Vincent Michea creates narrative, often hyperrealist paintings inspired by the surrounds of his hometown Dakar, Senegal. In 'Self-portrait', Michea paints a view from his workshop window - we see the houses, windows, frontages, advertising and balconies that make up Dakar's urban sprawl. Senegal's largest city and one of West Africa's most important administrative hubs, its landscape is a constantly changing stage of contours, forms and
textures, which Michea observes with an inquisitive eye. The artist's palette is made up of the bold colours and hard edges common in West African fabrics. Though his subjects are ordinary in themselves, Michea makes them both African and contemporary.
In 'Dakar, punto final', the words and letters painted with such great precision seem to change and lose their meaning. Michea's work becomes at the same time figurative and abstract. Although primarily African, his paintings evoke the Los Angeles shop fronts and Californian petrol stations of Ed Ruscha. Recalling early work by David Hockney, architectural shapes and heavy blocks of primary colour draw attention to the surface of the canvas. Stark shadows cast from the midday sun create geometrical forms, graphics stronger than the subject itself.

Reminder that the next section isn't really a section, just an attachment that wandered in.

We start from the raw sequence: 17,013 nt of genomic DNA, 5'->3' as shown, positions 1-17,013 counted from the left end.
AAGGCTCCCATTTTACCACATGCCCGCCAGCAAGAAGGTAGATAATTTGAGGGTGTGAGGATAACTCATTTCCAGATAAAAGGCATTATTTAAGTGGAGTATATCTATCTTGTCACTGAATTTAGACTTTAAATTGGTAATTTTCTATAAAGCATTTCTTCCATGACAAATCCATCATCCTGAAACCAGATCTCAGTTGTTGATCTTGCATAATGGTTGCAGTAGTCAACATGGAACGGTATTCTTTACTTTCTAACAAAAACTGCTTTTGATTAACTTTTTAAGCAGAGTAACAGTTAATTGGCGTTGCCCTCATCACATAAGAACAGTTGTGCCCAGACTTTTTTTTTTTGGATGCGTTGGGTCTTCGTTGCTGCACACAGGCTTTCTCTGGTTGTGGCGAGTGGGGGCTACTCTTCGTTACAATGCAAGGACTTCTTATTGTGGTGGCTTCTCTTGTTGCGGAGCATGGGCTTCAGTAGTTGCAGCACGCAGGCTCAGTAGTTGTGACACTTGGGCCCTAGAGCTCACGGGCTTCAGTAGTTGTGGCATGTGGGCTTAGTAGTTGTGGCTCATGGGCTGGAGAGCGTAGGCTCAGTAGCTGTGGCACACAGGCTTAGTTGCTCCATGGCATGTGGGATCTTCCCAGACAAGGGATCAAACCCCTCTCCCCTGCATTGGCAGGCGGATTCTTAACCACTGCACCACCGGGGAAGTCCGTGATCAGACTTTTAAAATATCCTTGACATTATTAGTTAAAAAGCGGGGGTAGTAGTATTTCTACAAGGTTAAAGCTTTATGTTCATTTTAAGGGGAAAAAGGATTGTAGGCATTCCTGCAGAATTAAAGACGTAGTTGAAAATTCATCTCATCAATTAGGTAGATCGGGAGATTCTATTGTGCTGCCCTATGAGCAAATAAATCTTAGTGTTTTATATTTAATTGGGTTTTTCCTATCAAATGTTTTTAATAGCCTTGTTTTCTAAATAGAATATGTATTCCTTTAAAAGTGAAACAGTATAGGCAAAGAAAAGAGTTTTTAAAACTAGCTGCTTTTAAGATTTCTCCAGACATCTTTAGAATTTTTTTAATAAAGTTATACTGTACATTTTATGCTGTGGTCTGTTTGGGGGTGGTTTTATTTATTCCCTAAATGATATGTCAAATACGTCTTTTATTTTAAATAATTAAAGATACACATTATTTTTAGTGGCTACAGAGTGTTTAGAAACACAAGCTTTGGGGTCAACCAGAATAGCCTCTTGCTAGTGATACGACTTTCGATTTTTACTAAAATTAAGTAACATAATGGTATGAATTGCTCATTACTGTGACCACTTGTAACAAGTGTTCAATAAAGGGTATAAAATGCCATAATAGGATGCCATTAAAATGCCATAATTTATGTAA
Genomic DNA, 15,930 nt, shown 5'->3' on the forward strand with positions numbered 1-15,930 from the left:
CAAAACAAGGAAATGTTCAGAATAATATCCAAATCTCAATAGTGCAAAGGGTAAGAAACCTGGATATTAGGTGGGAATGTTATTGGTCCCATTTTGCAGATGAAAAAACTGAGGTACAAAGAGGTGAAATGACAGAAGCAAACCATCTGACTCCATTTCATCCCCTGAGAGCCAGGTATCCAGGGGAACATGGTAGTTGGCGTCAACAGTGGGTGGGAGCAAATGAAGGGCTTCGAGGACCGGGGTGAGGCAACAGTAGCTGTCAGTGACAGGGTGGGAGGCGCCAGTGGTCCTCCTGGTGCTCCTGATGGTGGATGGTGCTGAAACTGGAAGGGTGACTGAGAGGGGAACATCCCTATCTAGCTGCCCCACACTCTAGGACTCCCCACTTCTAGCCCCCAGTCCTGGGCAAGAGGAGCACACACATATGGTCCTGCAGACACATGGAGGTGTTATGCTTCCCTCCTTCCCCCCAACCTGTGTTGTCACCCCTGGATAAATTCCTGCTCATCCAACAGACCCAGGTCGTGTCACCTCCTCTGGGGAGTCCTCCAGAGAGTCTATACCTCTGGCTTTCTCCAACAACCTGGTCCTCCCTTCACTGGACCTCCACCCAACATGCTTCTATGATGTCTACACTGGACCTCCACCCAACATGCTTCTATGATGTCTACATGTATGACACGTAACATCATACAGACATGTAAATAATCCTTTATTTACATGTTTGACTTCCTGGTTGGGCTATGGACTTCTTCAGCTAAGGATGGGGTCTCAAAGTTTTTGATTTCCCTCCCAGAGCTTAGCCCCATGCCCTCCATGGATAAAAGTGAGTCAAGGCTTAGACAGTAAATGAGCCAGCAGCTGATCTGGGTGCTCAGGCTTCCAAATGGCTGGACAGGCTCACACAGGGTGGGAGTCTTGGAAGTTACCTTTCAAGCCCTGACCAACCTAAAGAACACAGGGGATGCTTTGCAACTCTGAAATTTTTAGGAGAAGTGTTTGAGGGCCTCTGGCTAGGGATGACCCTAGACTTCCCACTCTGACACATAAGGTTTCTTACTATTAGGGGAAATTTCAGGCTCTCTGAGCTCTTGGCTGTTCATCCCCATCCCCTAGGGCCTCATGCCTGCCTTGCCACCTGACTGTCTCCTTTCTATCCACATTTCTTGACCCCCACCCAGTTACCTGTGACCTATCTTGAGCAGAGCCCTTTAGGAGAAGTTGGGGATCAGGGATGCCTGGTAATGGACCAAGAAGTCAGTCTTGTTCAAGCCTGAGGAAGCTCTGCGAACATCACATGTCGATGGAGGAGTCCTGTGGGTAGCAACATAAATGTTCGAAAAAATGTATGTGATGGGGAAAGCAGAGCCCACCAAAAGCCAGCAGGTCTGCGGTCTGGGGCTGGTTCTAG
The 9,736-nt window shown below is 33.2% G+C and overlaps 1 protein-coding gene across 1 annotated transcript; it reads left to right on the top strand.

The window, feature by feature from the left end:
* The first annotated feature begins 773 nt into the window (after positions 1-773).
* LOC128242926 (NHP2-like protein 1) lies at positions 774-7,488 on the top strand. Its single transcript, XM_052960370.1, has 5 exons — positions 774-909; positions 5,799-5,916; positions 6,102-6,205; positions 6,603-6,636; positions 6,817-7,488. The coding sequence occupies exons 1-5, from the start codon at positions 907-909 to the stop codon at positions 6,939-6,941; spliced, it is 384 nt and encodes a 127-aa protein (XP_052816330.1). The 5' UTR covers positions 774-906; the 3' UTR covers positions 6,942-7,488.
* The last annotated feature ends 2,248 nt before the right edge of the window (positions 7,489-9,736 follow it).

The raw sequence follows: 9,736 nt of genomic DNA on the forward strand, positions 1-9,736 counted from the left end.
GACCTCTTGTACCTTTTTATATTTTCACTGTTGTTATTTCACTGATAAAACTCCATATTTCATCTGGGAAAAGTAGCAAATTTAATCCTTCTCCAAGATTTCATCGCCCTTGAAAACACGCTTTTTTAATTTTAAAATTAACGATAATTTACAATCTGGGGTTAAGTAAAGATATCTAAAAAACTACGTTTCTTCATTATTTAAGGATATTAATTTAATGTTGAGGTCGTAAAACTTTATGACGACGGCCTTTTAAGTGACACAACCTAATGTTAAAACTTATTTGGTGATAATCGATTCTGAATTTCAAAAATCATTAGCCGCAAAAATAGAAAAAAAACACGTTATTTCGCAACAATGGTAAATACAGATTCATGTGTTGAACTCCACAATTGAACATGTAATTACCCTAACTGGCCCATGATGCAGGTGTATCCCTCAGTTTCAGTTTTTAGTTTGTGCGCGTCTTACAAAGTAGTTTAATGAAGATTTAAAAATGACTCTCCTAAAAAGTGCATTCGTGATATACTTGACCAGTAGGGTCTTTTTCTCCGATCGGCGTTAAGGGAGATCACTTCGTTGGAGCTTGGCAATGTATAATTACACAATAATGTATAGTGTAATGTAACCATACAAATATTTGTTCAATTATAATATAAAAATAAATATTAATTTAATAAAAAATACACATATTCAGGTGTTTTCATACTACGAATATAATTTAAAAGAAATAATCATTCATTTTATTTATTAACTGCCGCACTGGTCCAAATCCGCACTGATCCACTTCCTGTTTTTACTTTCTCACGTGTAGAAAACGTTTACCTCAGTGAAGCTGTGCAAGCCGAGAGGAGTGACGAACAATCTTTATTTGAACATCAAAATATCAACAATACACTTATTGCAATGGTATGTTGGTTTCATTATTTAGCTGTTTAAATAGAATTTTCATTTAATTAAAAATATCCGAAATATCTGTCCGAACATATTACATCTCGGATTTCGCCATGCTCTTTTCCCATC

The portrait and the self-portrait play an important role in Michea's work. The artist often presents a subject who wants to show or hide certain aspects of his or her identity. Recalling the painting method of Roy Lichtenstein, Michea works point by point to stylize, embellish and transform appearances and personality.
Michea lives and works in Dakar, Senegal. His paintings have been exhibited in 'Pangaea: New Art From Africa and Latin America' at Saatchi Gallery, London.